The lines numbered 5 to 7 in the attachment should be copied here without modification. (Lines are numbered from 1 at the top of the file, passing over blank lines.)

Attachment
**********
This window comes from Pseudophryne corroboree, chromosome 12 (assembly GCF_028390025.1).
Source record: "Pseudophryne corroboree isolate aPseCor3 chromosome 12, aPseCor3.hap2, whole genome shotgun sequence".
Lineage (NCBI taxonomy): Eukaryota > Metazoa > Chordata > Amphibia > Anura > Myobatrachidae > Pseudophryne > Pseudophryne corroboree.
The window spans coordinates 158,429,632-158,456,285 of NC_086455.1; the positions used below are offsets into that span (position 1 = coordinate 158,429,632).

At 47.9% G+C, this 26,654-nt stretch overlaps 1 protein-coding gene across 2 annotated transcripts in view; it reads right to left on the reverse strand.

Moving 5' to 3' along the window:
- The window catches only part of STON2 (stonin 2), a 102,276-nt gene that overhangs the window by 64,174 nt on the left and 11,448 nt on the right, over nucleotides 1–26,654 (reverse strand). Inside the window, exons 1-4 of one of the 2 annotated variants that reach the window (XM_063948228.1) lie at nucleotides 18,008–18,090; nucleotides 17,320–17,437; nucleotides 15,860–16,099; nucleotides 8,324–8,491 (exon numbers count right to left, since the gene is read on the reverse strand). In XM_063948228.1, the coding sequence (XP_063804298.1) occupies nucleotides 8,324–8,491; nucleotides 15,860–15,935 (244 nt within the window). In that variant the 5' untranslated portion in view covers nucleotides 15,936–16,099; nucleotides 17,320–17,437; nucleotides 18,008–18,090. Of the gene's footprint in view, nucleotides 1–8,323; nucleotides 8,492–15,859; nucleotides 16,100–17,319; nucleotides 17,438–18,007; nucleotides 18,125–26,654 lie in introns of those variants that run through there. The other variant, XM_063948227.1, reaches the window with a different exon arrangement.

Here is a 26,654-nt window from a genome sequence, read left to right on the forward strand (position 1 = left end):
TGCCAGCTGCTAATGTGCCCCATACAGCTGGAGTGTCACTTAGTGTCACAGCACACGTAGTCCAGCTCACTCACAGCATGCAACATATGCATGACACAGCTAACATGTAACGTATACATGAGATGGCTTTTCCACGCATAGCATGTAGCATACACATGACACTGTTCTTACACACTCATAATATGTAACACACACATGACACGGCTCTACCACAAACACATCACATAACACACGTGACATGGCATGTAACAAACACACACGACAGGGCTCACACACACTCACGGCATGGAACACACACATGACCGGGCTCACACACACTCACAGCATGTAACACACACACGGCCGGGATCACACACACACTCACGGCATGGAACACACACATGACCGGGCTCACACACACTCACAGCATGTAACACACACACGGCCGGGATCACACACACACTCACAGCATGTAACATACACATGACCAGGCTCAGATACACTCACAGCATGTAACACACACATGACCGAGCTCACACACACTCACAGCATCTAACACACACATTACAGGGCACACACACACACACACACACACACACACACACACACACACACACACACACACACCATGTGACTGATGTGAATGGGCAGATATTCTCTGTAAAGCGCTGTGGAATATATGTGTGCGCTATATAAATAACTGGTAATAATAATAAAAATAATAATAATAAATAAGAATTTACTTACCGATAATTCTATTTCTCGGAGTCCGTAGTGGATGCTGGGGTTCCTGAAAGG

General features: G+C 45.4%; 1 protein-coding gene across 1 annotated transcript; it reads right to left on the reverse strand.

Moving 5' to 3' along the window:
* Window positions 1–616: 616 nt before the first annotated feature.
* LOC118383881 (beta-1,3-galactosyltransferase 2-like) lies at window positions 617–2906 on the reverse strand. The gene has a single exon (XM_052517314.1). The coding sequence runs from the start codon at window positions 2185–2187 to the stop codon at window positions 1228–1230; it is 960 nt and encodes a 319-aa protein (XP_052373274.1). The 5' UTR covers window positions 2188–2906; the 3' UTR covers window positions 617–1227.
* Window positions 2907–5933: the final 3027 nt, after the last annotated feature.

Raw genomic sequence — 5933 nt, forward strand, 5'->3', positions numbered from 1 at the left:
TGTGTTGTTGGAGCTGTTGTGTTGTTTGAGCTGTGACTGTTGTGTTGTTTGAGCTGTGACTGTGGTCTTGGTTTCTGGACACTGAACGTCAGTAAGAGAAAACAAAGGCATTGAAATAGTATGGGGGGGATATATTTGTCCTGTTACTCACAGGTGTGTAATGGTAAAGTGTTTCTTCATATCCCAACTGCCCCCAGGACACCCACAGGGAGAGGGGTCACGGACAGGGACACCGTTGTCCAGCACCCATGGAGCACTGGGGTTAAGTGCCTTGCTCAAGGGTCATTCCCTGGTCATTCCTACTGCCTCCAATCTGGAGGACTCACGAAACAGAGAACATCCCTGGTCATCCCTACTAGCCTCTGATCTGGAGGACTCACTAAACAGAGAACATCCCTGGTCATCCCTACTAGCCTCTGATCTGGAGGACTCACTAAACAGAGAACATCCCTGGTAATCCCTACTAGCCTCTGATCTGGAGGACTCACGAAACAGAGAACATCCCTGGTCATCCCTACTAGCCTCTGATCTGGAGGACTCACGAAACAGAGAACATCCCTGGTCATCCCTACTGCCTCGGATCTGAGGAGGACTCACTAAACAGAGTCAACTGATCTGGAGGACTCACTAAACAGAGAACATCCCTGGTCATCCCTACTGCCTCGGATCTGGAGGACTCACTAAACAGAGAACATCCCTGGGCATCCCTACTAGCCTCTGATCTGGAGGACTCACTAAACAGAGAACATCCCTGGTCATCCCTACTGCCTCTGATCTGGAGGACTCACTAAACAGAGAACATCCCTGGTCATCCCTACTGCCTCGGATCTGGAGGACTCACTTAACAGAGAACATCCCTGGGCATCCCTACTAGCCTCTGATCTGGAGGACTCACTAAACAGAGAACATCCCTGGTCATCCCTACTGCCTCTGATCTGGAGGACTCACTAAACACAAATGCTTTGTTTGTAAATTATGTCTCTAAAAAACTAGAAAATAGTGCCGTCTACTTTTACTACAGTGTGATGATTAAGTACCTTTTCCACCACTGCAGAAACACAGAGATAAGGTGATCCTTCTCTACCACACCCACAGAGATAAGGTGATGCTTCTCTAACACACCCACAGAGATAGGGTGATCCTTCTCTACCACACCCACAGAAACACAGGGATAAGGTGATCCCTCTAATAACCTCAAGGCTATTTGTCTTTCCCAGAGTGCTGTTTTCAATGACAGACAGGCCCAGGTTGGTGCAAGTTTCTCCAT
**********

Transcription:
At 47.9% G+C, this 26,654-nt stretch overlaps 1 protein-coding gene across 2 annotated transcripts in view; it reads right to left on the reverse strand.

Moving 5' to 3' along the window:
- The window catches only part of STON2 (stonin 2), a 102,276-nt gene that overhangs the window by 64,174 nt on the left and 11,448 nt on the right, over nucleotides 1–26,654 (reverse strand). Inside the window, exons 1-4 of one of the 2 annotated variants that reach the window (XM_063948228.1) lie at nucleotides 18,008–18,090; nucleotides 17,320–17,437; nucleotides 15,860–16,099; nucleotides 8,324–8,491 (exon numbers count right to left, since the gene is read on the reverse strand). In XM_063948228.1, the coding sequence (XP_063804298.1) occupies nucleotides 8,324–8,491; nucleotides 15,860–15,935 (244 nt within the window). In that variant the 5' untranslated portion in view covers nucleotides 15,936–16,099; nucleotides 17,320–17,437; nucleotides 18,008–18,090. Of the gene's footprint in view, nucleotides 1–8,323; nucleotides 8,492–15,859; nucleotides 16,100–17,319; nucleotides 17,438–18,007; nucleotides 18,125–26,654 lie in introns of those variants that run through there. The other variant, XM_063948227.1, reaches the window with a different exon arrangement.